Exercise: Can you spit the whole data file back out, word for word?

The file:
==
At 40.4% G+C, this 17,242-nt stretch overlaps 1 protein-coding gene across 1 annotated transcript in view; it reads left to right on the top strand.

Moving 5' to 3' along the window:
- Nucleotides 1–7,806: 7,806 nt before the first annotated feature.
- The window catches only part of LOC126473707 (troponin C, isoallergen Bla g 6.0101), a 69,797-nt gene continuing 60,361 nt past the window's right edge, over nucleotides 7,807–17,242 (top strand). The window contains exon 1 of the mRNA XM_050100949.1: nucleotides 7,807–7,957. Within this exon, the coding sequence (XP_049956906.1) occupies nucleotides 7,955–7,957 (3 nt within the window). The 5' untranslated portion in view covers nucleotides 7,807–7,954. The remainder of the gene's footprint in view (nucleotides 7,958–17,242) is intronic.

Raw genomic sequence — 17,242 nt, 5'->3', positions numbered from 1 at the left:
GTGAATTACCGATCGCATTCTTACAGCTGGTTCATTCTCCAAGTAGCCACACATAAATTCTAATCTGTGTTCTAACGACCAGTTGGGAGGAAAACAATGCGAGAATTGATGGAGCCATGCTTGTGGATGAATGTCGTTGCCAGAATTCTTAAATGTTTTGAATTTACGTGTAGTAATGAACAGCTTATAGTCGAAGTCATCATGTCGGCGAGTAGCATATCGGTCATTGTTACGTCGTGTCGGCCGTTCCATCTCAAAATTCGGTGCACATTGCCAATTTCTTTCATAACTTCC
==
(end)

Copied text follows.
At 40.4% G+C, this 17,242-nt stretch overlaps 1 protein-coding gene across 1 annotated transcript in view; it reads left to right on the top strand.

Moving 5' to 3' along the window:
- Nucleotides 1–7,806: 7,806 nt before the first annotated feature.
- The window catches only part of LOC126473707 (troponin C, isoallergen Bla g 6.0101), a 69,797-nt gene continuing 60,361 nt past the window's right edge, over nucleotides 7,807–17,242 (top strand). The window contains exon 1 of the mRNA XM_050100949.1: nucleotides 7,807–7,957. Within this exon, the coding sequence (XP_049956906.1) occupies nucleotides 7,955–7,957 (3 nt within the window). The 5' untranslated portion in view covers nucleotides 7,807–7,954. The remainder of the gene's footprint in view (nucleotides 7,958–17,242) is intronic.

Raw genomic sequence — 17,242 nt, 5'->3', positions numbered from 1 at the left:
GTGAATTACCGATCGCATTCTTACAGCTGGTTCATTCTCCAAGTAGCCACACATAAATTCTAATCTGTGTTCTAACGACCAGTTGGGAGGAAAACAATGCGAGAATTGATGGAGCCATGCTTGTGGATGAATGTCGTTGCCAGAATTCTTAAATGTTTTGAATTTACGTGTAGTAATGAACAGCTTATAGTCGAAGTCATCATGTCGGCGAGTAGCATATCGGTCATTGTTACGTCGTGTCGGCCGTTCCATCTCAAAATTCGGTGCACATTGCCAATTTCTTTCATAACTTCC